- The Washington Times - Thursday, January 11, 2001

The dissed decade

"The '70s are widely and mistakenly seen as an embarrassment; portrayed in films, magazines, books and television shows as an empty-minded, tasteless decade characterized by bellbottoms, barbiturates, disco music.

"Yet the figures who defined the period, such as John Lennon, Lou Reed, Andy Warhol, Debbie Harry, Patti Smith and Jean-Michel Basquiat, are more widely respected now than then… . Many of the most radical ideas of the '60s took root and became facts in the '70s and continue to influence the way we view and live life today… .

"The '70s was the first decade in which American men were encouraged to have emotions. 'Trust your feelings, Luke,' says Obi-Wan Kenobi at the peak of 'Star Wars' …

"The most successful TV comedy show of the decade, 'Saturday Night Live,' commenced its long, highly successful run from New York City [in 1975]… .

"The disco scene reached its zenith with the opening of Studio 54 in April 1977. Studio 54 revolutionized the concept of the club by introducing the velvet rope across its door. Nobody could enter unless chosen by the doorman.

"Although 54 was associated prominently with disco, ironically in the end it did more to kill rather than support it by taking what was essentially a lower-class urban music and turning it into a 'limited to only the best people' style."

Victor Bockris, writing on "Visions of the Seventies," in the January/February issue of Gadfly

'Critical spirit'

"[O]ne unique characteristic of the Greeks … more than anything else explains their innovative brilliance: the 'critical spirit,' the way they made everything they encountered an object of thought to be discussed and analyzed free from the constraints of religion and government.

"This self-consciousness about human life, this power of abstraction is at best only implicit elsewhere in the ancient world. Only the Greeks made rational discrimination and 'criticism' explicit… .

"Critical consciousness and its public expression were what most differentiated the Greeks from their neighbors, even when their own actual behavior was typical of other ancient peoples."

Bruce Thornton, from his new book, "Greek Ways: How the Greeks Created Western Civilization"

'Authoritarian idea'

"The United States is a constitutional republic, not a regime intended to embody 'the will of the people.' After a bitter and acrimonious election campaign and a crisis that threw the election of the president to the House of Representatives, Thomas Jefferson was elected president [in 1800] after 36 ballots.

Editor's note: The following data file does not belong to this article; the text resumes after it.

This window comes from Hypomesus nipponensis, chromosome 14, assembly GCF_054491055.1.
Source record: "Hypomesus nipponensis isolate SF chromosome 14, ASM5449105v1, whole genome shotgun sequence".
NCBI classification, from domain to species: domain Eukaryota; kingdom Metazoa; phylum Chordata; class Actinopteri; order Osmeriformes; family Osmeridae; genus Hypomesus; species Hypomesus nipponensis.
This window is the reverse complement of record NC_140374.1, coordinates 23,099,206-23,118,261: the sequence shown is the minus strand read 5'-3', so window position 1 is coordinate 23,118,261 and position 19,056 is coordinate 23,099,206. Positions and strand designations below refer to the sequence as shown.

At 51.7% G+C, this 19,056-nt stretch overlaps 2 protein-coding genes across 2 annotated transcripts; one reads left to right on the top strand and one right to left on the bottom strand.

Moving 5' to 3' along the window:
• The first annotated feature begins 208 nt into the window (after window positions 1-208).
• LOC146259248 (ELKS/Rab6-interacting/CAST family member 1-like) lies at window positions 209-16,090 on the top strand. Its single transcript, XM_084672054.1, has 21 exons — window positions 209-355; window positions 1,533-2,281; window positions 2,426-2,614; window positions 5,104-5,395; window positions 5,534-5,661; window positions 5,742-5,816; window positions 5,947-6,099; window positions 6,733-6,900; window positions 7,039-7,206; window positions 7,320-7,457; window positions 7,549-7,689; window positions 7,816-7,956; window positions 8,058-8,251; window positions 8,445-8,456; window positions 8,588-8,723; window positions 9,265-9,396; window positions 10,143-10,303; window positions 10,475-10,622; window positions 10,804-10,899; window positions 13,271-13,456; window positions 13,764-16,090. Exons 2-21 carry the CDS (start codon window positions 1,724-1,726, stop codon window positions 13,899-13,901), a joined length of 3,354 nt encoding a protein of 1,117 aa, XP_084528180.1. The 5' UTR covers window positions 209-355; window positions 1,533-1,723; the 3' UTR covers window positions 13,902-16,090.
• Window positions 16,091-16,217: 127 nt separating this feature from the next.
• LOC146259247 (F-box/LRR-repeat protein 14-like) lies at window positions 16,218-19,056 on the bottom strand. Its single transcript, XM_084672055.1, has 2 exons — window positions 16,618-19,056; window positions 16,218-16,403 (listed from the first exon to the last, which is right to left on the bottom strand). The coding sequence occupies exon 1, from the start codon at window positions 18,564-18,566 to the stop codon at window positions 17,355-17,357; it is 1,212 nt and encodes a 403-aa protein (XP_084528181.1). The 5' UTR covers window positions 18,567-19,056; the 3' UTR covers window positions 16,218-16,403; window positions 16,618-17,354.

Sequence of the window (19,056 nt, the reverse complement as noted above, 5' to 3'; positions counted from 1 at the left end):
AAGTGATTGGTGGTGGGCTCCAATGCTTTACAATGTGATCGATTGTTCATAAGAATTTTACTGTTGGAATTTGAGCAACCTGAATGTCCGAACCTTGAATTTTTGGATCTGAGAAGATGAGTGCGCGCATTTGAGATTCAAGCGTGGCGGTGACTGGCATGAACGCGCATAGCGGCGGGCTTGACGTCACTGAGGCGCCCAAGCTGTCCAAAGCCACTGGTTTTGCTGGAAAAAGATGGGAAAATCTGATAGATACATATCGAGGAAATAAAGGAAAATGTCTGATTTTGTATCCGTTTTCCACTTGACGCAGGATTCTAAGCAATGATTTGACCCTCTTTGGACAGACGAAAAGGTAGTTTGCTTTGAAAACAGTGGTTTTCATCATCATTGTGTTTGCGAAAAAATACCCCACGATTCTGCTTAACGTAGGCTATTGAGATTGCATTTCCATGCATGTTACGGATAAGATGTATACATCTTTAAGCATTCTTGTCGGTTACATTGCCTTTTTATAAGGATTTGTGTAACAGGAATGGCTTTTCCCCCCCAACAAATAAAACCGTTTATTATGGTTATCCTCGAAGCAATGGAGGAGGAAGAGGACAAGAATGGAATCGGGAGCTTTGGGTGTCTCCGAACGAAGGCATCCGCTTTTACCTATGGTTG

"In his first inaugural address … he exhorted his fellow citizens to rededicate themselves to the principles of our government… . Jefferson rightly emphasized the republican and representative nature of American government, founded on respect for law rather than on arbitrary power, whether popular or autocratic.

"In sharp contrast, we have heard much about 'the will of the people' [since the November election]. Vice President [Al] Gore appealed to 'the will of the people' in his interview with CNN's John King on Nov. 29, 2000, and his campaign manager, William Daley, even went so far as to state on Nov. 11 that 'if the will of the people is to prevail, Al Gore should be awarded a victory in Florida and be our next president.' …

"Talk of the will of the people is profoundly misleading. Indeed, the idea of the will of the people is a deeply authoritarian idea completely at odds with the idea of government under law. It derives, not from the American Founders … but from the radical authoritarian and anti-liberal philosopher Jean-Jacques Rousseau, who postulated a 'general will' of the people as the foundation of the state."

John Samples, Tom G. Palmer and Patrick Basham, writing on "Lessons of Election 2000," a Cato Institute Briefing Paper

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